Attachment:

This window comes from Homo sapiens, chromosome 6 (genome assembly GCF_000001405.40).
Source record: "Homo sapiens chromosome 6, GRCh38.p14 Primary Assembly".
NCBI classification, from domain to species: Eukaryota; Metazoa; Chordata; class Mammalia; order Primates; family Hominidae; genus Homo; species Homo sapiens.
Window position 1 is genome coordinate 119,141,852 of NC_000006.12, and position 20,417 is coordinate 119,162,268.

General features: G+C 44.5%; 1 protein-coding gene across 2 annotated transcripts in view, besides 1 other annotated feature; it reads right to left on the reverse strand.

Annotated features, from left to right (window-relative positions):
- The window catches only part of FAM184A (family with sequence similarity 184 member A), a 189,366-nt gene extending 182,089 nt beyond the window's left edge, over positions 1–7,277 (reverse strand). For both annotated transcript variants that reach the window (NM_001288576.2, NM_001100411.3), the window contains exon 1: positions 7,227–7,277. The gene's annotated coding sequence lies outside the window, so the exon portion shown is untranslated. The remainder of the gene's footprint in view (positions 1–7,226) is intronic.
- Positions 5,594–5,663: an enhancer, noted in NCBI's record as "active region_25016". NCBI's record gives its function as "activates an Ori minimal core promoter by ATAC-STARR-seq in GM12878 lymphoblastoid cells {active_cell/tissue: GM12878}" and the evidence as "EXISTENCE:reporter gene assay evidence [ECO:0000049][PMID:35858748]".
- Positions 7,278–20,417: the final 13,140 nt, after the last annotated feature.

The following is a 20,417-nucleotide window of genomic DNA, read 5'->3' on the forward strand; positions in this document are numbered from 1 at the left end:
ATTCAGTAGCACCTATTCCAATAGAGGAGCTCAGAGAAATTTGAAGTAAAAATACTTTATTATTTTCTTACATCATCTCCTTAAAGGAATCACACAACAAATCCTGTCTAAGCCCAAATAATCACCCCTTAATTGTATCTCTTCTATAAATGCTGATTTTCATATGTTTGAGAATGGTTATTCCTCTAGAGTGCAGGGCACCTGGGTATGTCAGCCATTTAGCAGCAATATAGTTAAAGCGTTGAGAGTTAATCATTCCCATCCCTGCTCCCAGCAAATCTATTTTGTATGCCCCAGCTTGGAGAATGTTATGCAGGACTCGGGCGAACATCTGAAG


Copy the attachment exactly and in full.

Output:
This window comes from Homo sapiens, chromosome 6 (genome assembly GCF_000001405.40).
Source record: "Homo sapiens chromosome 6, GRCh38.p14 Primary Assembly".
NCBI classification, from domain to species: Eukaryota; Metazoa; Chordata; class Mammalia; order Primates; family Hominidae; genus Homo; species Homo sapiens.
Window position 1 is genome coordinate 119,141,852 of NC_000006.12, and position 20,417 is coordinate 119,162,268.

General features: G+C 44.5%; 1 protein-coding gene across 2 annotated transcripts in view, besides 1 other annotated feature; it reads right to left on the reverse strand.

Annotated features, from left to right (window-relative positions):
- The window catches only part of FAM184A (family with sequence similarity 184 member A), a 189,366-nt gene extending 182,089 nt beyond the window's left edge, over positions 1–7,277 (reverse strand). For both annotated transcript variants that reach the window (NM_001288576.2, NM_001100411.3), the window contains exon 1: positions 7,227–7,277. The gene's annotated coding sequence lies outside the window, so the exon portion shown is untranslated. The remainder of the gene's footprint in view (positions 1–7,226) is intronic.
- Positions 5,594–5,663: an enhancer, noted in NCBI's record as "active region_25016". NCBI's record gives its function as "activates an Ori minimal core promoter by ATAC-STARR-seq in GM12878 lymphoblastoid cells {active_cell/tissue: GM12878}" and the evidence as "EXISTENCE:reporter gene assay evidence [ECO:0000049][PMID:35858748]".
- Positions 7,278–20,417: the final 13,140 nt, after the last annotated feature.

The following is a 20,417-nucleotide window of genomic DNA, read 5'->3' on the forward strand; positions in this document are numbered from 1 at the left end:
ATTCAGTAGCACCTATTCCAATAGAGGAGCTCAGAGAAATTTGAAGTAAAAATACTTTATTATTTTCTTACATCATCTCCTTAAAGGAATCACACAACAAATCCTGTCTAAGCCCAAATAATCACCCCTTAATTGTATCTCTTCTATAAATGCTGATTTTCATATGTTTGAGAATGGTTATTCCTCTAGAGTGCAGGGCACCTGGGTATGTCAGCCATTTAGCAGCAATATAGTTAAAGCGTTGAGAGTTAATCATTCCCATCCCTGCTCCCAGCAAATCTATTTTGTATGCCCCAGCTTGGAGAATGTTATGCAGGACTCGGGCGAACATCTGAAG